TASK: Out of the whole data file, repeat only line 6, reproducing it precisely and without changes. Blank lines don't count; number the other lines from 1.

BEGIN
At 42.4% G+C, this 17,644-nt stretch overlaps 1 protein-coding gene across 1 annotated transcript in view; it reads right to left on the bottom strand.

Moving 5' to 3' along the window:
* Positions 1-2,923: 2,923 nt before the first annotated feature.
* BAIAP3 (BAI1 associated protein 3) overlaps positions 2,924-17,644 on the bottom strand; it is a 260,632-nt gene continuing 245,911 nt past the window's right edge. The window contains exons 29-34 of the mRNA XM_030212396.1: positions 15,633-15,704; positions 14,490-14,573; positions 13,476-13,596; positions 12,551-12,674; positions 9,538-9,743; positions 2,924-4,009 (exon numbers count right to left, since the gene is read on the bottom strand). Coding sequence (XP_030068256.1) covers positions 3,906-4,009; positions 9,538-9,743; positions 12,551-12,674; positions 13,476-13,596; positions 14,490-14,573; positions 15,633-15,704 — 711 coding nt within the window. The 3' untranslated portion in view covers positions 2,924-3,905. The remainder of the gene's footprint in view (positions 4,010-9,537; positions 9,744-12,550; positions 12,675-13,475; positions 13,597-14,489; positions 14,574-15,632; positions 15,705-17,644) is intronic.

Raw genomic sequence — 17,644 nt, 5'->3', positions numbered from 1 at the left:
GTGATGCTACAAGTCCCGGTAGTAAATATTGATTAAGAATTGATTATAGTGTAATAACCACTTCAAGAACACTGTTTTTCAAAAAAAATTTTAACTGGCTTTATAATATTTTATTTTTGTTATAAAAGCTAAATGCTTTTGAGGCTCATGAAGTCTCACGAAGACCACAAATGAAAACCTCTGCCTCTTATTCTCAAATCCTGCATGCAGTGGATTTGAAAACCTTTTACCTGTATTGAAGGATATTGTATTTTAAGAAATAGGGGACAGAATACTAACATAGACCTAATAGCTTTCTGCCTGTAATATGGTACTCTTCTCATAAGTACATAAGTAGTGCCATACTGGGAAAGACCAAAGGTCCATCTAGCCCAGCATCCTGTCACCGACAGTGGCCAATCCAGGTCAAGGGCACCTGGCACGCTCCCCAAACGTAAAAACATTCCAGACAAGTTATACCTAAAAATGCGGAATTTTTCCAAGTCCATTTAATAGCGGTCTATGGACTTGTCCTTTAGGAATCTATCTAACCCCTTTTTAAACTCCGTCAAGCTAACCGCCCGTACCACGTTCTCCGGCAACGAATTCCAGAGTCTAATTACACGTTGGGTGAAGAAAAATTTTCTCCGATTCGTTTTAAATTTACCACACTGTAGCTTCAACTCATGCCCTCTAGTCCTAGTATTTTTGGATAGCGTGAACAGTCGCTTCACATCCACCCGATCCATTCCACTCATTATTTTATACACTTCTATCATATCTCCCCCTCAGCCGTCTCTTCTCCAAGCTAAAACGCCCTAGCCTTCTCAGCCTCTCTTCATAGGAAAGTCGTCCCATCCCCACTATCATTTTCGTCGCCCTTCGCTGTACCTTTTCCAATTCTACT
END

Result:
GTGATGCTACAAGTCCCGGTAGTAAATATTGATTAAGAATTGATTATAGTGTAATAACCACTTCAAGAACACTGTTTTTCAAAAAAAATTTTAACTGGCTTTATAATATTTTATTTTTGTTATAAAAGCTAAATGCTTTTGAGGCTCATGAAGTCTCACGAAGACCACAAATGAAAACCTCTGCCTCTTATTCTCAAATCCTGCATGCAGTGGATTTGAAAACCTTTTACCTGTATTGAAGGATATTGTATTTTAAGAAATAGGGGACAGAATACTAACATAGACCTAATAGCTTTCTGCCTGTAATATGGTACTCTTCTCATAAGTACATAAGTAGTGCCATACTGGGAAAGACCAAAGGTCCATCTAGCCCAGCATCCTGTCACCGACAGTGGCCAATCCAGGTCAAGGGCACCTGGCACGCTCCCCAAACGTAAAAACATTCCAGACAAGTTATACCTAAAAATGCGGAATTTTTCCAAGTCCATTTAATAGCGGTCTATGGACTTGTCCTTTAGGAATCTATCTAACCCCTTTTTAAACTCCGTCAAGCTAACCGCCCGTACCACGTTCTCCGGCAACGAATTCCAGAGTCTAATTACACGTTGGGTGAAGAAAAATTTTCTCCGATTCGTTTTAAATTTACCACACTGTAGCTTCAACTCATGCCCTCTAGTCCTAGTATTTTTGGATAGCGTGAACAGTCGCTTCACATCCACCCGATCCATTCCACTCATTATTTTATACACTTCTATCATATCTCCCCCTCAGCCGTCTCTTCTCCAAGCTAAAACGCCCTAGCCTTCTCAGCCTCTCTTCATAGGAAAGTCGTCCCATCCCCACTATCATTTTCGTCGCCCTTCGCTGTACCTTTTCCAATTCTACT